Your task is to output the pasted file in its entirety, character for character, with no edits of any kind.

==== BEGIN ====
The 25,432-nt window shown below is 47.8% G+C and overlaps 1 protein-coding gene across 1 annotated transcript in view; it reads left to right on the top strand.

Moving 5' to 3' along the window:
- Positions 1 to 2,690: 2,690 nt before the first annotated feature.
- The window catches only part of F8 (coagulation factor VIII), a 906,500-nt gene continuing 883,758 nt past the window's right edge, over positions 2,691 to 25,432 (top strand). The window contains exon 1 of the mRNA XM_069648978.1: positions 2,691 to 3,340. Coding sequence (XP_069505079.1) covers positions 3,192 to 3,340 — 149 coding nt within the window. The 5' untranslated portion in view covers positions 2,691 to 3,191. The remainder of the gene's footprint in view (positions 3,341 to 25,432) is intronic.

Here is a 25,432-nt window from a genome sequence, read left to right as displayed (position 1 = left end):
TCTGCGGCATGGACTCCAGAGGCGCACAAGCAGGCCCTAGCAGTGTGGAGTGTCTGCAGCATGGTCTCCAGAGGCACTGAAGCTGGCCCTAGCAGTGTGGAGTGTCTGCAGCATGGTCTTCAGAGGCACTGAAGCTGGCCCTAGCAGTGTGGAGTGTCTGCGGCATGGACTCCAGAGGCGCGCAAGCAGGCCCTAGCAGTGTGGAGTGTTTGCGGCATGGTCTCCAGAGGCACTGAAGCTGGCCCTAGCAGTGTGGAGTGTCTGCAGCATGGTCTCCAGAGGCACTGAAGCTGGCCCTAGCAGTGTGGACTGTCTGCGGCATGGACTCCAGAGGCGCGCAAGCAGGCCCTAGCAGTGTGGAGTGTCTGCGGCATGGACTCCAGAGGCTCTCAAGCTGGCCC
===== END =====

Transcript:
The 25,432-nt window shown below is 47.8% G+C and overlaps 1 protein-coding gene across 1 annotated transcript in view; it reads left to right on the top strand.

Moving 5' to 3' along the window:
- Positions 1 to 2,690: 2,690 nt before the first annotated feature.
- The window catches only part of F8 (coagulation factor VIII), a 906,500-nt gene continuing 883,758 nt past the window's right edge, over positions 2,691 to 25,432 (top strand). The window contains exon 1 of the mRNA XM_069648978.1: positions 2,691 to 3,340. Coding sequence (XP_069505079.1) covers positions 3,192 to 3,340 — 149 coding nt within the window. The 5' untranslated portion in view covers positions 2,691 to 3,191. The remainder of the gene's footprint in view (positions 3,341 to 25,432) is intronic.

Here is a 25,432-nt window from a genome sequence, read left to right as displayed (position 1 = left end):
TCTGCGGCATGGACTCCAGAGGCGCACAAGCAGGCCCTAGCAGTGTGGAGTGTCTGCAGCATGGTCTCCAGAGGCACTGAAGCTGGCCCTAGCAGTGTGGAGTGTCTGCAGCATGGTCTTCAGAGGCACTGAAGCTGGCCCTAGCAGTGTGGAGTGTCTGCGGCATGGACTCCAGAGGCGCGCAAGCAGGCCCTAGCAGTGTGGAGTGTTTGCGGCATGGTCTCCAGAGGCACTGAAGCTGGCCCTAGCAGTGTGGAGTGTCTGCAGCATGGTCTCCAGAGGCACTGAAGCTGGCCCTAGCAGTGTGGACTGTCTGCGGCATGGACTCCAGAGGCGCGCAAGCAGGCCCTAGCAGTGTGGAGTGTCTGCGGCATGGACTCCAGAGGCTCTCAAGCTGGCCC